Take a walk through Berkeley’s West Side manufacturing and light industrial district, north of the fancy Fourth Street retail strip where the swells go to shop. You’ll see a few industrial plants puffing their last breaths, and plenty of weedy lots surrounded by chain link fences with plastic bags blowing around inside.
Berkeley’s Planning Commission is now debating how the city should control development in these zones. The city’s efforts thus far have led to a sorry lack of development and a dimunition of the revenue that comes with thriving business and job growth. Property taxpayers are expected to fill the gap.
Even as the world economy crumbles, fortune is smiling on Berkeley, offering a chance to develop the city into a world class center of alternative energy research, development and production. The University of California-Berkeley already does top-notch work in this area, as does the federal government’s Lawrence Berkeley Labs. The labs’ director, Steven Chu, is about to be named Energy Secretary in the Obama administration, and if it plays its cards right, the City of Berkeley could reap an economic bonanza, seeing the creation of new private-sectors jobs and filling the dwindling coffers of the city, the school district, and other governmental entities.
All signs indicate that Berkeley is about to blow it. The Planning Commission’s recent deliberations over the so-called ‘West Berkeley Project’ is the latest manifestation of the reality distortion field that subverts high-technology economic development in Berkeley and sends companies to fleeing to Emeryville and elsewhere.
In most cities, setting policies to move high-tech research from a nearby university into the local economy would be a no-brainer. Our planning commmission is frittering its time debating whether child care centers should be allowed in industrial zones near the freeway (zones that are the same distance from the Interstate 80 as Rosa Parks Elementary School) and whether mini-storage businesses should be kicked out.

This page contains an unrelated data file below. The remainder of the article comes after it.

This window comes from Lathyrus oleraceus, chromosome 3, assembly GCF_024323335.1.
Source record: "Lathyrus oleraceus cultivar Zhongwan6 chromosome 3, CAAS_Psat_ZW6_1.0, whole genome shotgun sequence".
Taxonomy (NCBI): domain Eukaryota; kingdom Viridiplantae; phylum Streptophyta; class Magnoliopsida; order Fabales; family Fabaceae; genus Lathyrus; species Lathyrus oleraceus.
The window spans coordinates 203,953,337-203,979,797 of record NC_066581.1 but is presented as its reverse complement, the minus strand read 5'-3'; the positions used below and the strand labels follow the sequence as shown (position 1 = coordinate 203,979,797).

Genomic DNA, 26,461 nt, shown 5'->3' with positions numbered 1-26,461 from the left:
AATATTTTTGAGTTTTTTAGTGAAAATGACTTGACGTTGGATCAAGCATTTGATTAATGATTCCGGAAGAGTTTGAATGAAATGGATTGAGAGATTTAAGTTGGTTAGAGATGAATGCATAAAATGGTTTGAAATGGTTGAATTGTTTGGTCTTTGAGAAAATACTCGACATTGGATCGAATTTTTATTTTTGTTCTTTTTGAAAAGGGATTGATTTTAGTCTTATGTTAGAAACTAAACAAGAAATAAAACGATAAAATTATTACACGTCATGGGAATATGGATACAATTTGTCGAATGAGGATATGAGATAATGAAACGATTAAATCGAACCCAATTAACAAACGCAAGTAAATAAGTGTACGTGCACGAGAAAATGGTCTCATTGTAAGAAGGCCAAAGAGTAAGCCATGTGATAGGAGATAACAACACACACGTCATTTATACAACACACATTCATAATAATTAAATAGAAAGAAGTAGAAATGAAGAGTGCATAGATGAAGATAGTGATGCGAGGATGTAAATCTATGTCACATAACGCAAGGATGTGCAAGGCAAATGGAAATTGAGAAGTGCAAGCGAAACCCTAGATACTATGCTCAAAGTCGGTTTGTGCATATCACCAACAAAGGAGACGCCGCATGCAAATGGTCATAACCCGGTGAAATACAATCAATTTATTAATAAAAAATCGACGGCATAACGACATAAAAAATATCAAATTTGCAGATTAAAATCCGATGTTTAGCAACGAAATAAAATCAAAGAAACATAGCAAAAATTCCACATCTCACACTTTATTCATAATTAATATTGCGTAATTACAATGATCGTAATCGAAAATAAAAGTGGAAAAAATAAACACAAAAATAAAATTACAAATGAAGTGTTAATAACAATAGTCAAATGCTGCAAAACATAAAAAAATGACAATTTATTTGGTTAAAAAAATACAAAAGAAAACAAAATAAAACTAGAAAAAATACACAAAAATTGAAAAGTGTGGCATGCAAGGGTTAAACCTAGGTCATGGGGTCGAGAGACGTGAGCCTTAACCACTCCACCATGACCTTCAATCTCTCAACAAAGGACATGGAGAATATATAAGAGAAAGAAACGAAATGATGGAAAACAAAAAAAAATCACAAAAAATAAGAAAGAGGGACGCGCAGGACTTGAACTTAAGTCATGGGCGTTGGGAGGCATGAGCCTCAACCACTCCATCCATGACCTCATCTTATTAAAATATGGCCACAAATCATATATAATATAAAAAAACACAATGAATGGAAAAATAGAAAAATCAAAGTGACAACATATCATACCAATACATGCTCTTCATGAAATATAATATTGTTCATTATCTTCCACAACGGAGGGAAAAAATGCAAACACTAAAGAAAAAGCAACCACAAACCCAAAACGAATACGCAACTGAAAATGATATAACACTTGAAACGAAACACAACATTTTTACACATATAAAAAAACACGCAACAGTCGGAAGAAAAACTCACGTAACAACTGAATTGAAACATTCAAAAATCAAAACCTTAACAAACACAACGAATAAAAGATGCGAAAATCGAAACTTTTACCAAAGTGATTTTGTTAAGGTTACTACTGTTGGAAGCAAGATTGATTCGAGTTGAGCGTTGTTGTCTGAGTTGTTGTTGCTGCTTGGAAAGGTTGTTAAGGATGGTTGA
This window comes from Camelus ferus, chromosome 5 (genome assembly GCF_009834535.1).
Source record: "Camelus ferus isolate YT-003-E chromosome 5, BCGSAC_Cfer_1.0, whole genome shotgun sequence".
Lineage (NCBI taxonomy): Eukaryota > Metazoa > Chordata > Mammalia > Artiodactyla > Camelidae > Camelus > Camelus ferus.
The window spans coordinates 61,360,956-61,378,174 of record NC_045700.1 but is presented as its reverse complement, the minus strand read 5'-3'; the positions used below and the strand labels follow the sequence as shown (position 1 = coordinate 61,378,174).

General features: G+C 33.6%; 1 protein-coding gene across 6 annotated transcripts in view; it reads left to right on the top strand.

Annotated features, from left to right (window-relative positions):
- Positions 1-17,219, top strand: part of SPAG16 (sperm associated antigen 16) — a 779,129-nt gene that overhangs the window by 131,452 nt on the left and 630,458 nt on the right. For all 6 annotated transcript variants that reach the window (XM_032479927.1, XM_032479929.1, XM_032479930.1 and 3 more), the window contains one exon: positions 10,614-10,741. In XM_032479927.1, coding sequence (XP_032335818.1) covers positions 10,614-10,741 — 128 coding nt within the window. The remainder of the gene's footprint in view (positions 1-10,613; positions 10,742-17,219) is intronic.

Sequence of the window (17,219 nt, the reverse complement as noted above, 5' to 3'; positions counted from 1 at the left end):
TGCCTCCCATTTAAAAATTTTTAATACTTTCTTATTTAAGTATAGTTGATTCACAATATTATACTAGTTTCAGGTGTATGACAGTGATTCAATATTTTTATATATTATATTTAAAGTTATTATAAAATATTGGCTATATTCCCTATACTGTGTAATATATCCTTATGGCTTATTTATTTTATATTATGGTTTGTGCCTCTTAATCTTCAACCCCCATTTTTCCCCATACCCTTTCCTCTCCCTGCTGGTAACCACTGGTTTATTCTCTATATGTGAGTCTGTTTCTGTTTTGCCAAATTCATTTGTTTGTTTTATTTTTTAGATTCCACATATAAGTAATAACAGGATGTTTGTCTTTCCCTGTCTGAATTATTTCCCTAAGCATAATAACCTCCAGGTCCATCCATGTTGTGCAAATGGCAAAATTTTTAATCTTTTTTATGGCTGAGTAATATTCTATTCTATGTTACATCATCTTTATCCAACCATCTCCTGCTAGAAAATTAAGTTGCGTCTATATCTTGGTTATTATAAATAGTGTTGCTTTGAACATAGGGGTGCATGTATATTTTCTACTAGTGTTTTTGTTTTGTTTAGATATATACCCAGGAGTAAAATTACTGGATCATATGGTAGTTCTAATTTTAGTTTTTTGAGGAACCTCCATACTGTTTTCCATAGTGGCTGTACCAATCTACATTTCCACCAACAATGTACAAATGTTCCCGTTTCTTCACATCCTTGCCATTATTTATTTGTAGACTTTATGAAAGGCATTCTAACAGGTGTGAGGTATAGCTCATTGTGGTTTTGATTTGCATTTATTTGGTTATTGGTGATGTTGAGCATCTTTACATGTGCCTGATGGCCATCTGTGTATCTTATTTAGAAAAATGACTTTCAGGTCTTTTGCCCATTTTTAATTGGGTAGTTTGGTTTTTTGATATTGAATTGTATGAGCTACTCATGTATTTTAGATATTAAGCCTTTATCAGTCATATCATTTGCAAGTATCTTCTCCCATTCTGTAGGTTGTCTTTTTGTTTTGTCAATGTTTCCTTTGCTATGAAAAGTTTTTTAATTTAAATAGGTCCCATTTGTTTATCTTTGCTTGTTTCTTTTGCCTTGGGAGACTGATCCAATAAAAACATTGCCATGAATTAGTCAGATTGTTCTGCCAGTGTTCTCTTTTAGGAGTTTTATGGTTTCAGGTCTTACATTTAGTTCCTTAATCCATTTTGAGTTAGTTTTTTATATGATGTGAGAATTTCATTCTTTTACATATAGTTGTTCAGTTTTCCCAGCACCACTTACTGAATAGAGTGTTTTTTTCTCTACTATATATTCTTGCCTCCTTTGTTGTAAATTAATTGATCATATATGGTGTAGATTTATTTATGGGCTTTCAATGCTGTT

Activists who are now pushing to preserve these zones for artisan crafts and “green collar” jobs like those provided at Urban Ore are stuck longing for a utopia that will never exist. Urban Ore is a cool place and if the city wants to preserve it, fine; that by itself won’t stall economic development. But those who think that a belt of junk shops and jewelry makers will in any meaningful way improve Berkeley’s economy and employment rolls are smoking 40-year-old weed.
Other Berkeley residents, those who complain about the city’s activist fringe and its control of local politics, share the blame for the city’s failure to grasp economic opportunity: if you want the city to become world class center of high tech green technology development, and lower your property taxes, too, you’d better get involved, now.
There is always talk of economic justice when industrial zoning issues are debated here. The best cure for poverty is jobs. Social justice activists should be cheering on modern economic development in West Berkeley, while pressuring government, industry and the university to provide money, time and talent to Berkeley’s struggling schools. Then kids might grow up with the chance to become a high-paid scientist at one of West Berkeley’s alternative energy laboratories, instead of being stuck taking over Dad’s job sweeping sawdust at Urban Ore.
Berkeley resident Russ Mitchell is a longtime journalist covering business, economics, technology and science.